The Goth warriors were born of barbarian ancestry and were vicious warriors that could fight the most trained and skilled foe. The Goth warriors battle hardened skills, and their passion for the fight were more than a match for any fellow warrior on the battlefield. The Goth warriors came from the north, their old home, and they would travel, they would fight, they would travel more, and no man woman or child could stop the Goths and their warriors, from going exactly where they pleased.
The Goth warriors were in fact the fighting force of the larger Goth tribe and they were Germanic people from the east of Europe. The Goths would eventually play a huge role in history with their battles and conflicts and alliances with the Romans, which is of great importance to how the world we live in currently is shaped.
The Goths after their first travels from Scandinavia consisted of two major groups, the Ostrogoths and the Visigoths. Both groups had their own individual traits and practises but sharing the same name in part. Both groups eventually settled in different parts of Europe but both experienced similar dominance and power, testament to the strength of the original Goth warriors and their tribe.
The Origin of the Goth warriors
Adding to their overall mystique, the origin of the Goths and their warriors is shrouded in mystery. Legend has it the Goths started life on the south coast of Scandinavia, where they travelled across the ocean by boat under the guidance of their first king, King Berig. The tale tells it that only three ships crossed that night, and the Goths moved quickly to the southern coastline of the Baltic Sea.
Tribes of the Goths
While the split of the two Goth groups is not well known, we are confident however of the two defined groups of the Goth tribe, the Visigoths and the Ostogoths. The split of the two groups is said in some legends to have occurred around 300.
The Visigoths lived of the west of what is now Italy, they spread from the bottom of modern France into most of modern Spain and Portugal. Almost nomadic, the Visigoths after their separation from the main Goth tribe, crossed a large portion of southern Europe before settling on a home.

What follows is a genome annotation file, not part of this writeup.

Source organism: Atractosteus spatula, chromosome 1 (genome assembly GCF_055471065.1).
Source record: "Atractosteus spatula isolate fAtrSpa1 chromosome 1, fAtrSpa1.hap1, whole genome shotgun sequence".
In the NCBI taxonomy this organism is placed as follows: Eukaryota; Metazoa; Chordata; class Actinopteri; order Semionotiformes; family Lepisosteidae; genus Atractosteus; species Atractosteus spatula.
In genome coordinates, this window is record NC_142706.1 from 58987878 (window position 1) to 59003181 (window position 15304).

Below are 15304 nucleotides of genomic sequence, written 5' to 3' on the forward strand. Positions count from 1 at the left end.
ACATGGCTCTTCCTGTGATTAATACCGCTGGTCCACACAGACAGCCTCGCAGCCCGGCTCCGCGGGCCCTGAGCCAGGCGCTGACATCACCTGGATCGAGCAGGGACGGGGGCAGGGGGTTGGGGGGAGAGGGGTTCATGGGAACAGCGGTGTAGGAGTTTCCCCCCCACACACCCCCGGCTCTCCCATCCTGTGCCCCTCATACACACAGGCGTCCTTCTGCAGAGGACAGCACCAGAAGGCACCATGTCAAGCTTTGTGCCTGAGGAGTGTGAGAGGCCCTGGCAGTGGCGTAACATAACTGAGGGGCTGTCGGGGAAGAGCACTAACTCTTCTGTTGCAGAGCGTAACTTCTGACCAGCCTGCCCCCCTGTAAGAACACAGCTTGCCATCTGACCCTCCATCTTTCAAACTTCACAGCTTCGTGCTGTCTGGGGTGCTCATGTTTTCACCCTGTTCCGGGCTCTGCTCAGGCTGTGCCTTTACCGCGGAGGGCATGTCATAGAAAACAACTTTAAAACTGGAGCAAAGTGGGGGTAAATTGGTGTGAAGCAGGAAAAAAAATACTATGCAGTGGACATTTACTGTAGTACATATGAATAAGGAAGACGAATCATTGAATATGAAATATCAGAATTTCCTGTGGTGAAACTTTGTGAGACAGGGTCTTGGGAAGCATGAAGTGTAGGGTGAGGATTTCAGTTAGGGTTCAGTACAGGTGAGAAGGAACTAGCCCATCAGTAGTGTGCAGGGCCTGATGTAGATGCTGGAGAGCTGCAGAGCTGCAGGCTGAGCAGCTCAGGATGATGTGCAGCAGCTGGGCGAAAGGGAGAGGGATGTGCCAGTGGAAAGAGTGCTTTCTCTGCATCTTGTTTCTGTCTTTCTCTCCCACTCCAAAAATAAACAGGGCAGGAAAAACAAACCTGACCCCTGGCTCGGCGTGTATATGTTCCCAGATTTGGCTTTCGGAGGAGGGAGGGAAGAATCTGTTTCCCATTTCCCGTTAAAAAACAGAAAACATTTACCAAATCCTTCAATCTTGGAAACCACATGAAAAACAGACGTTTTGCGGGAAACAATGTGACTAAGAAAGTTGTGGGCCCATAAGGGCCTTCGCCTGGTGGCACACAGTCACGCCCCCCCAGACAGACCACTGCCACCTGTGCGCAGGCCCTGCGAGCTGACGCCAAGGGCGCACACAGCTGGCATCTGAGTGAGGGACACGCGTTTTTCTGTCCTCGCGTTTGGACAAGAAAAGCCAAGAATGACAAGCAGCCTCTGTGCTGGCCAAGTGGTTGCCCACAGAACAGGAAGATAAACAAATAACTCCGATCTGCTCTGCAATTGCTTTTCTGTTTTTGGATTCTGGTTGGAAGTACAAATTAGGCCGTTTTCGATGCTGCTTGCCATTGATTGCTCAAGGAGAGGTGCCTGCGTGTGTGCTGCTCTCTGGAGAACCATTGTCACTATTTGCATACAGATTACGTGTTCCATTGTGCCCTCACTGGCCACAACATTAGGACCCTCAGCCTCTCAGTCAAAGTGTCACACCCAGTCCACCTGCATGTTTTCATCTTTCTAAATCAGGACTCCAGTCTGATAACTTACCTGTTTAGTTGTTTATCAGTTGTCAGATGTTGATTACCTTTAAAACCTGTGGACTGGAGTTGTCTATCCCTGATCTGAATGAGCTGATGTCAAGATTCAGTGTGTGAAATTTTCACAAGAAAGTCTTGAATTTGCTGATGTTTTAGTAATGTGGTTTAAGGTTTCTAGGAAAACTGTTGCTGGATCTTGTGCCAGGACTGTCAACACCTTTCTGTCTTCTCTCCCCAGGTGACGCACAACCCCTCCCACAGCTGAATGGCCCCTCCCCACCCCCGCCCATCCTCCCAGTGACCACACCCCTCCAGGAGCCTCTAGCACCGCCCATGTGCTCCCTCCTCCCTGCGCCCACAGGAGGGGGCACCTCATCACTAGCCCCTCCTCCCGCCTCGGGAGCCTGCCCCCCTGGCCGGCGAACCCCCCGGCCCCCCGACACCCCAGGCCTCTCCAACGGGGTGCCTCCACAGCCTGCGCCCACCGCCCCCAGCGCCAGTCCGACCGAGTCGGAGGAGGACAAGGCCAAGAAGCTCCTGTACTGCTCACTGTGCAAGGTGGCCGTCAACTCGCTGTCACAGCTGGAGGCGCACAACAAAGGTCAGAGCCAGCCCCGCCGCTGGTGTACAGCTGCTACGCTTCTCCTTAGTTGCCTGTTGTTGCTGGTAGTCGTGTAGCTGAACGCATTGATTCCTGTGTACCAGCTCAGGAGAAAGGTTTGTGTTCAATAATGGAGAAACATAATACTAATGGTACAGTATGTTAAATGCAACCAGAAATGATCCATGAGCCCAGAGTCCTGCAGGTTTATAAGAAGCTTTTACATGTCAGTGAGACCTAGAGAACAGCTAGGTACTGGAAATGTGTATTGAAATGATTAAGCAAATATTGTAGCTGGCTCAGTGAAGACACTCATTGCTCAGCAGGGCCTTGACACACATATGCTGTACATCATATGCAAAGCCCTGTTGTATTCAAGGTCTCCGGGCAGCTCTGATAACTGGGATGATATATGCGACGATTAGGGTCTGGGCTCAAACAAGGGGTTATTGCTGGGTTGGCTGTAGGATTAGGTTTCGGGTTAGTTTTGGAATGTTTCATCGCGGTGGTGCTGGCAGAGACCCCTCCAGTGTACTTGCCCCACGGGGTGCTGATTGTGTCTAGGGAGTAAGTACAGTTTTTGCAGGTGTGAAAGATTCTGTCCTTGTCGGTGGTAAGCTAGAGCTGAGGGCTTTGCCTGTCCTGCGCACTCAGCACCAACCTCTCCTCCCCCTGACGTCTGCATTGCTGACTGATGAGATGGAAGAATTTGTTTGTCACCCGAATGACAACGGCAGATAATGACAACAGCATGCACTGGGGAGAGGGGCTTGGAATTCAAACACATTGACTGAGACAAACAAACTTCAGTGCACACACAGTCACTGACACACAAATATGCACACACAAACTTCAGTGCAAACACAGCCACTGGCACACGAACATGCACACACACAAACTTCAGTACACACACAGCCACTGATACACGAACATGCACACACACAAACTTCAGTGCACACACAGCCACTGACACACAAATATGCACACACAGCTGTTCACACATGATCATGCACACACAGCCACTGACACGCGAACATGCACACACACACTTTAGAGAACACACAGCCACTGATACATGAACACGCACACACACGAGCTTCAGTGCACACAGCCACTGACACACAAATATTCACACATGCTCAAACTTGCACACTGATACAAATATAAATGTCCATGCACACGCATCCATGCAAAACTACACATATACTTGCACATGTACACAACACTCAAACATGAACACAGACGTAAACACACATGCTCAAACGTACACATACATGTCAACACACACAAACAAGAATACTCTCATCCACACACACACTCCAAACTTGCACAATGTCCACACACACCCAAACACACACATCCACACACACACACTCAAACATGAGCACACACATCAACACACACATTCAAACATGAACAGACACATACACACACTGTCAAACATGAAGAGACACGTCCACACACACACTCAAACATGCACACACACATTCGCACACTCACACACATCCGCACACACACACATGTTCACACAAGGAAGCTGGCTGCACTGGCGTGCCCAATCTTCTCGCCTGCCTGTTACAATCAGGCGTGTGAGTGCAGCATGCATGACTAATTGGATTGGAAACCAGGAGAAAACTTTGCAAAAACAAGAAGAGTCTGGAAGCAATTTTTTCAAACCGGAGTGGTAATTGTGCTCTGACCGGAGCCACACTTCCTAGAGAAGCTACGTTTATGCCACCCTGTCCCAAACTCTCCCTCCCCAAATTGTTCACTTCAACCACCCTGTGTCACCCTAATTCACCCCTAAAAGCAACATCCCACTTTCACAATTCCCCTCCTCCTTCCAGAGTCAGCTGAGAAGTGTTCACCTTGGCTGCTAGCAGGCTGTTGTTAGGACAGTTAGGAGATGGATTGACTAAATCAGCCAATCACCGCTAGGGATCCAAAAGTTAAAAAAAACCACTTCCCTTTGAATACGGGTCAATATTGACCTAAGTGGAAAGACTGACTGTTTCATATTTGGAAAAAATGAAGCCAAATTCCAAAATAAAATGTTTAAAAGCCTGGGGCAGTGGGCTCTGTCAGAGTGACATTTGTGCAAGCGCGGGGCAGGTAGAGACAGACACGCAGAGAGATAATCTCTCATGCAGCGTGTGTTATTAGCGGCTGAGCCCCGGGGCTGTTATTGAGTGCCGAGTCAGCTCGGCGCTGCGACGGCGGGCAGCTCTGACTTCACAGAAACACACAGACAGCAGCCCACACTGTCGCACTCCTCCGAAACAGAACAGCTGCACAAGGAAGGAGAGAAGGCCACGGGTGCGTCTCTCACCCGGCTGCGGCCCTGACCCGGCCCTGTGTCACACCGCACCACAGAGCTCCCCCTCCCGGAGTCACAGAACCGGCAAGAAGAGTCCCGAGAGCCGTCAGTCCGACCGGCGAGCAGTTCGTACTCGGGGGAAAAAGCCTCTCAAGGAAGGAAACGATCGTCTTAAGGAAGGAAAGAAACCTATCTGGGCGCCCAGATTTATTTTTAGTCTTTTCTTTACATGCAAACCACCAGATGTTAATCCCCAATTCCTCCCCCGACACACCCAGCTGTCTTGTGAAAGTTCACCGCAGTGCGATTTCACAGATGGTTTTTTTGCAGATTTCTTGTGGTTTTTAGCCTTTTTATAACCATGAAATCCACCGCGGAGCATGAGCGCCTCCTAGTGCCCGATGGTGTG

Famous for their invasion of Italy, where they dispensed of the Roman rule in Rome itself, the Visigoths continued their journey west eventually dropping their nomadic nature and settling in the warm country of what is now Spain and Portugal. This would later be known as the Kingdom of the Visigoths.
The Ostrogoths lived in what is now Italy and spread east across modern Slovenia, Croatia, Bosnia and Herzegowina and further. This area at the height of the Ostrogoths presence was known as the Kingdom of the Ostrogoths and of course included the state of Rome itself.
Famed for their battles with the Huns, the Ostrogoths and the Huns went through various stages of agreement and war. The Ostrogoths lost their initial meeting with the Huns, who were then under the rule of the famed Attila. Later the Ostrogoths would regain their control under the guidance of Theordoic, who while battle savvy was also an excellent mediator and tactician, and a huge asset to the Ostrogoth tribe.
The weapons of the Goths
The weaponry of the Goth warriors was not quite as important in their success as their battle skills and barbaric fighting talent. The weapons they did use though were similar to many other Germanic warriors of the time, and due to the nature of their alliances with the Roman empire at various times, the Goth warriors would also often carry Roman weaponry.
The Goth warriors were often mentioned as preferring the sword over the spear, which was traditionally a common weapon with Germanic warriors. The sword would typically be a broad sword with a double edged blade. They would also carry a lance, pike or javelin, basically a form of spear based weaponry, although even more varied weapons have been found to be owned by Goths, like maces and scythes.
Armour of the Goth warriors
Goth warriors would be armoured to a similar level of many of the Germanic tribes of a similar time, they typically wore tunics and trousers, with chain mail and simple helmets. Some Goth warriors would wear breastplates or Roman armour, although it was more common for them to keep Roman weapons but discard their armour, perhaps finding the heavier Roman body armour too limiting for their natural fighting style. The Goth warriors also carried a shield too, which was traditionally rounded and used for protection and offensive attacks alike.
The Goth warriors and tribe in summary
The Goth warriors were travelling people, conquerors and of course fighters. Their tribe grew in size, in skills and in belief. The Goth warriors were the first Germanic fighters to convert to Christianity, and fought in mighty battles with and against the Romans. Slave to no man, the free man belief of the Goths is probably what enabled them to become one of the most important Germanic tribes of all time. Fierce and barbaric on the battlefield, you would do well not to try and tell a Goth warrior what to do.
‘We saw the mass of warriors approach us from the hillside, the round shields and short swords told us what we feared already, these were the Goths. Of course not many of us survived that day, and we always wondered where the Goths found their strength, some said it was this new way of living, this Christianity, or maybe they just enjoyed life.’